Create SSH tunnels

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SSH tunnels


Tunneling is one of the neatest functions of SSH.
It's sometimes desired to tunnel protocols through an SSH tunnel to a remote host, for instance SMTP, to avoid cumbersome limitations.
Here is info on how to do this.


SSH on local host and SSH server to connect to.


Here's an example of ssh command to tunnel SMTP over ssh via remotehost to a different remote server - host_to_foward.

ssh -C -g -l myusername remote_ssh_server -L 10025:host_to_forward:25'

remote_ssh_server - hostname or IP of the SSH server we connect to.
-C turns on compression using the same algorithm as gzip.
-g Allows remote hosts to connect to local forwarded ports.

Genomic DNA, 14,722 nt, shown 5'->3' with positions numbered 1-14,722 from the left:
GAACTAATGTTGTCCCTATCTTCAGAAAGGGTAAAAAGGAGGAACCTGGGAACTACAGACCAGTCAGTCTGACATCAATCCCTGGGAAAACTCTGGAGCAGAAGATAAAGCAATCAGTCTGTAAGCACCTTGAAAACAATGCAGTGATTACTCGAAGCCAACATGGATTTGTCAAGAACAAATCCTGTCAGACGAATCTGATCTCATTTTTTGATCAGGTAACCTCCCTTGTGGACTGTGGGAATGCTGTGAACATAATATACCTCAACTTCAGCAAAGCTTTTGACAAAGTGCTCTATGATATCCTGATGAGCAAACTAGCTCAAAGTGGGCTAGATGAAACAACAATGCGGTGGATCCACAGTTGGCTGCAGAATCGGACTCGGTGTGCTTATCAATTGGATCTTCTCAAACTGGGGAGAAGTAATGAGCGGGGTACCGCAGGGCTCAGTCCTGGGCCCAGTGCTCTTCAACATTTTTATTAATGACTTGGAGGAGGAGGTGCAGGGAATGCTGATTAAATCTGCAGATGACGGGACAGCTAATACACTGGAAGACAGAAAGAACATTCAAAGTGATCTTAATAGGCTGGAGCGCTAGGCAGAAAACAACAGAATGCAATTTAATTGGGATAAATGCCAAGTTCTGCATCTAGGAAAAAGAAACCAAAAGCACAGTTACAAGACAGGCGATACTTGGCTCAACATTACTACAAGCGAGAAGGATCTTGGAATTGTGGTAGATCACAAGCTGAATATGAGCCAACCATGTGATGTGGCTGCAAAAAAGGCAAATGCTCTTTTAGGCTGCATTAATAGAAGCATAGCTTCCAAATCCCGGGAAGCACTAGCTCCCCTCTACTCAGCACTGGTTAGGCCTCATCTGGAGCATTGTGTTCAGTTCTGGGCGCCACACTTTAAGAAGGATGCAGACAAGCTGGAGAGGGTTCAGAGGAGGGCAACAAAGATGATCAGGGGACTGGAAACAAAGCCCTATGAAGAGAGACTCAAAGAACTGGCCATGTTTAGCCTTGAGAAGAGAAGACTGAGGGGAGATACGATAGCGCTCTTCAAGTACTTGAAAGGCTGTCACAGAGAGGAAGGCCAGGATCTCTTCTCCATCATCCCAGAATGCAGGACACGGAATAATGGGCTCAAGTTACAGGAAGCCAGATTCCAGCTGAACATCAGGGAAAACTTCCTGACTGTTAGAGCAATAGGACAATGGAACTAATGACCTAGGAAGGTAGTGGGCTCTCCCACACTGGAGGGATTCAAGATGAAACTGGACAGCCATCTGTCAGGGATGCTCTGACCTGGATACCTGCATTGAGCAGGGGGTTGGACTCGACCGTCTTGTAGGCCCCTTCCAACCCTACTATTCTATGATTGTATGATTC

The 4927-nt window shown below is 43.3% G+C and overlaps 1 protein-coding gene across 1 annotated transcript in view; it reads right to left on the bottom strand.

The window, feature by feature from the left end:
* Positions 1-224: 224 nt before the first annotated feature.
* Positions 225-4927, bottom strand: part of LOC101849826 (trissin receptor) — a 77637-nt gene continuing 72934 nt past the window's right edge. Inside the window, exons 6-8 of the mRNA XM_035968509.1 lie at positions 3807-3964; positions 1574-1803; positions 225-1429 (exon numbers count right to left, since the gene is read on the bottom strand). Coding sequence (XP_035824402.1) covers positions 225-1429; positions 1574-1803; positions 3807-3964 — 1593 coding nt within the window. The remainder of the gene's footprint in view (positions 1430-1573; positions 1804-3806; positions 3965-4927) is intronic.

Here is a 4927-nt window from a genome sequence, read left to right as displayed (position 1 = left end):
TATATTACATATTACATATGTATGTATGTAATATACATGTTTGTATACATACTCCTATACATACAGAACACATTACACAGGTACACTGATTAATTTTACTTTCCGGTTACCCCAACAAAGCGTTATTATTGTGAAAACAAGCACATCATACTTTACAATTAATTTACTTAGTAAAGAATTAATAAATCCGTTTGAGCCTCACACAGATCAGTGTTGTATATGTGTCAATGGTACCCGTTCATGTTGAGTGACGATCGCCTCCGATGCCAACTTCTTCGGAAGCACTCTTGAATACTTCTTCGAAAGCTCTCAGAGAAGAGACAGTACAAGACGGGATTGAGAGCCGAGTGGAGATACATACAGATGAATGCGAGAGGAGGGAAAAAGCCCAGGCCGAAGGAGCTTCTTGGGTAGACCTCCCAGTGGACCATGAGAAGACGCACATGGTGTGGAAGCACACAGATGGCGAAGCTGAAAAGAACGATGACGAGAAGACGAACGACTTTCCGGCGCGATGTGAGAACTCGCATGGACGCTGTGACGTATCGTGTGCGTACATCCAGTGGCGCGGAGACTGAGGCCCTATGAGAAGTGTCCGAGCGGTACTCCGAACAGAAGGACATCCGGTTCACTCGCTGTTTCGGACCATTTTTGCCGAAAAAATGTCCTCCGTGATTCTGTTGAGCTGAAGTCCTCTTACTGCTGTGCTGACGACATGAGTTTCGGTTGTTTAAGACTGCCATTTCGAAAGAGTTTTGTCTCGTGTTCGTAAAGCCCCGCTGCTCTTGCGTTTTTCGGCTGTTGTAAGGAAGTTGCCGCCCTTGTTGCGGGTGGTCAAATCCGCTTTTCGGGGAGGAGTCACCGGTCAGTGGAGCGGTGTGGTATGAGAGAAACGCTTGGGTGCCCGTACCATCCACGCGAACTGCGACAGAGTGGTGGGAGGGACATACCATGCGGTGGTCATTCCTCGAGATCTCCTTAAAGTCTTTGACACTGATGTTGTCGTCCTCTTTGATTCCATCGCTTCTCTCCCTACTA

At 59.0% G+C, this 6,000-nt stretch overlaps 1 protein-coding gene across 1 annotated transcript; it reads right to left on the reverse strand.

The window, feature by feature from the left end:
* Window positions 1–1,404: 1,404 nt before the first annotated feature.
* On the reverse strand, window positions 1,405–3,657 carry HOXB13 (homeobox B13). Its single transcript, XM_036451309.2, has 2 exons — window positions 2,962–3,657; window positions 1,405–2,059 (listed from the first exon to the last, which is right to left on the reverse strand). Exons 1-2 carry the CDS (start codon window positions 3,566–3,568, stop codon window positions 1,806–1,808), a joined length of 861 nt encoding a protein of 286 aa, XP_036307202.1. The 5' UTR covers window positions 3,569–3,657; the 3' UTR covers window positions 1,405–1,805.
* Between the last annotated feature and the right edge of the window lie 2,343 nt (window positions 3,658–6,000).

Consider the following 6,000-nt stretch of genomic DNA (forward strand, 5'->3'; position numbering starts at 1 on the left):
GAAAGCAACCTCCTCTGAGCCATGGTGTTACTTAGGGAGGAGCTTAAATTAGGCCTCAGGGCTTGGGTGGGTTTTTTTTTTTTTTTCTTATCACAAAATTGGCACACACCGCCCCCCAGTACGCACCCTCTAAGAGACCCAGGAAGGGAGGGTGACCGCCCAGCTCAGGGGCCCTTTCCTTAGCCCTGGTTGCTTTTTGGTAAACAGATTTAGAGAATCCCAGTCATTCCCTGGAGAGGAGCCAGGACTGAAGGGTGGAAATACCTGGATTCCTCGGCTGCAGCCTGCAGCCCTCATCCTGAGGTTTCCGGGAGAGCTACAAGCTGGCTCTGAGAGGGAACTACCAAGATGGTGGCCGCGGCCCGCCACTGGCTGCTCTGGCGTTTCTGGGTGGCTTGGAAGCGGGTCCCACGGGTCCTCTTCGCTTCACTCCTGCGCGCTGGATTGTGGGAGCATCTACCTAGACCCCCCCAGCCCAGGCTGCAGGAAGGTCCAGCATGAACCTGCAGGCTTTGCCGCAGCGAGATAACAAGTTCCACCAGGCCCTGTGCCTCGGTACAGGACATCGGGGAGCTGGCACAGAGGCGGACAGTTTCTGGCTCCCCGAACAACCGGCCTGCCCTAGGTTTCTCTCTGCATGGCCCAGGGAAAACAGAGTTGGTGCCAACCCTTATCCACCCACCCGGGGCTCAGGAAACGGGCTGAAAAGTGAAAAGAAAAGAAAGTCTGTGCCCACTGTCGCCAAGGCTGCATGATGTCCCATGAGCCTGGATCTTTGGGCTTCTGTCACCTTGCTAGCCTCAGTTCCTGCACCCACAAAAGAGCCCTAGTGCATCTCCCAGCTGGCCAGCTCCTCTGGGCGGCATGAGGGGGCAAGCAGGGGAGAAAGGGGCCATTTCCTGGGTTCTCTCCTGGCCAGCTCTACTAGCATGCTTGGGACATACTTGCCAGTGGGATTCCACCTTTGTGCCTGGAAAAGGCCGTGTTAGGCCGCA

-l lets us specify username.
-L Specifies that the given port on the local (client) host is to be forwarded to the given host and port on the remote side.

So if we ran command like this:

#  ssh -C -g -l yazzy -L

This would create an SSH tunnel from our computer to the server.
The the server would forward all the requests coming in from the tunnel to port 25 (smtp) on
This means we can on our computer (localhost) connect to port 10025 and then we will "talk" to's port 25!

Another example:
To set up SSH tunnel to a remote HTTP Proxy you can run:

# ssh -C2TnN -L 8080:localhost:8888 username@remotehost.tld

Where 8080 is the port on the local computer and 8888 would be the port of the remote HTTP proxy.

That's all folks.


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